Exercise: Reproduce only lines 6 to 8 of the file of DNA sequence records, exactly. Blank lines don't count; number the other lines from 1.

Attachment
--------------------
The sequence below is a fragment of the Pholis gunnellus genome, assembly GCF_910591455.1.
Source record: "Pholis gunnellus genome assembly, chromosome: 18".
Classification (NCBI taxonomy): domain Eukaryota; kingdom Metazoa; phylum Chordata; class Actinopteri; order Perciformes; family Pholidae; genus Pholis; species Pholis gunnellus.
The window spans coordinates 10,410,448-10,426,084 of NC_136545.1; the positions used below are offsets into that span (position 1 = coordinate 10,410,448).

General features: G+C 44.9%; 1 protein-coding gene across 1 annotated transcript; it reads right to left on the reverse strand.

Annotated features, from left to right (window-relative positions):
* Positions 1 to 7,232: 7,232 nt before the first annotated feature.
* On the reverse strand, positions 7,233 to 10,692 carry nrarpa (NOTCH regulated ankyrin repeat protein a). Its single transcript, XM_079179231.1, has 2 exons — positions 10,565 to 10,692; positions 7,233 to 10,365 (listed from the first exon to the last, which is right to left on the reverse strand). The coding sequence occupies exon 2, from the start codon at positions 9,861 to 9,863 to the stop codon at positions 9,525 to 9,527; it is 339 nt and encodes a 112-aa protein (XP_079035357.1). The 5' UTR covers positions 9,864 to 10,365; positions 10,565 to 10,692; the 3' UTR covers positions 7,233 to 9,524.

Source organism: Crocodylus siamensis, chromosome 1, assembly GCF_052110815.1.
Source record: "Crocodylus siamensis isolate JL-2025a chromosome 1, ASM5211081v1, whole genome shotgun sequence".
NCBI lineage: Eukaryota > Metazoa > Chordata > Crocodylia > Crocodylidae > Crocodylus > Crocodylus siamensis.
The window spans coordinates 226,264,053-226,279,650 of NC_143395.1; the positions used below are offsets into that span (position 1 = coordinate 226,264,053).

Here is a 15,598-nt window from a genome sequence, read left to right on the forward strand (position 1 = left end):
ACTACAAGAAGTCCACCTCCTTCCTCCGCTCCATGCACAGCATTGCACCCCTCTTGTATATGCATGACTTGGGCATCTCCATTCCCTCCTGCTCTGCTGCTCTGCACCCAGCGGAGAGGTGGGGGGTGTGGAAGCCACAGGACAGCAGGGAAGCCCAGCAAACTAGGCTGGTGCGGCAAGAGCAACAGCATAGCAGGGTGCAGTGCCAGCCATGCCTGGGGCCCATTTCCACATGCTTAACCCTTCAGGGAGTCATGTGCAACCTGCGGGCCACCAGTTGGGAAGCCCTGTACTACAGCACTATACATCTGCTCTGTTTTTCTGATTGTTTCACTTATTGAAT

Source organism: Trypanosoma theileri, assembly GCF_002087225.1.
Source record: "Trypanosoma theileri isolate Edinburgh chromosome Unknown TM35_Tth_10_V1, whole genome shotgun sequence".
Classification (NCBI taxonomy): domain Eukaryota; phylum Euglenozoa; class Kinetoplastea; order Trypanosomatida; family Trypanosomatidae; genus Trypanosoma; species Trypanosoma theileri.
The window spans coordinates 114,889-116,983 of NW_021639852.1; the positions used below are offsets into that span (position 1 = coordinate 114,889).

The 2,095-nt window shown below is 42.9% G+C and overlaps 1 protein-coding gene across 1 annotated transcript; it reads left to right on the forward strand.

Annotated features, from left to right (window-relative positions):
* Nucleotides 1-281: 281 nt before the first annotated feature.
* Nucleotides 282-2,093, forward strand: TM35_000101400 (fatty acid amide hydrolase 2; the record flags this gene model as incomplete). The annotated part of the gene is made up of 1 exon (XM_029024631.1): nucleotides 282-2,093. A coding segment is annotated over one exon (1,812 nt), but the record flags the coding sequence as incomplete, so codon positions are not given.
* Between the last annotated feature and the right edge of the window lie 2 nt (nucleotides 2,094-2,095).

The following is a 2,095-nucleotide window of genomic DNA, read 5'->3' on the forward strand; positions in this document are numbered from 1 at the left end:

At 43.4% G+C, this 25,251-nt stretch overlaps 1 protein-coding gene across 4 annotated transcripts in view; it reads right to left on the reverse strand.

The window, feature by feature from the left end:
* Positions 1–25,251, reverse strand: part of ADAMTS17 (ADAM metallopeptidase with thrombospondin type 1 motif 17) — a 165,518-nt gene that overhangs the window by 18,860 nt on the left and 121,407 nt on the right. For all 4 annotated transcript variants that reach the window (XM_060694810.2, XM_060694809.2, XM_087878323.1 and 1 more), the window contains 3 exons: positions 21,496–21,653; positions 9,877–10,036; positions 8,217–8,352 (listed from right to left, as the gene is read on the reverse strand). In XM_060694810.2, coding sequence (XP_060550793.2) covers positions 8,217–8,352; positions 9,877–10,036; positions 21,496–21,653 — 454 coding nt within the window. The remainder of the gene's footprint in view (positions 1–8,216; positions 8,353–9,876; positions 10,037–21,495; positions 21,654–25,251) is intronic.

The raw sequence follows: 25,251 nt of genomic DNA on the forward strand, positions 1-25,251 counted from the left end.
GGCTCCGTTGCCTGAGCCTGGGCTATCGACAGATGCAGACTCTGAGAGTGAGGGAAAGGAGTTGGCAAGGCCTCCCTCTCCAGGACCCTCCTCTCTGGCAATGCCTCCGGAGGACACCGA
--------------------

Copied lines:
Annotated features, from left to right (window-relative positions):
* Positions 1 to 7,232: 7,232 nt before the first annotated feature.
* On the reverse strand, positions 7,233 to 10,692 carry nrarpa (NOTCH regulated ankyrin repeat protein a). Its single transcript, XM_079179231.1, has 2 exons — positions 10,565 to 10,692; positions 7,233 to 10,365 (listed from the first exon to the last, which is right to left on the reverse strand). The coding sequence occupies exon 2, from the start codon at positions 9,861 to 9,863 to the stop codon at positions 9,525 to 9,527; it is 339 nt and encodes a 112-aa protein (XP_079035357.1). The 5' UTR covers positions 9,864 to 10,365; positions 10,565 to 10,692; the 3' UTR covers positions 7,233 to 9,524.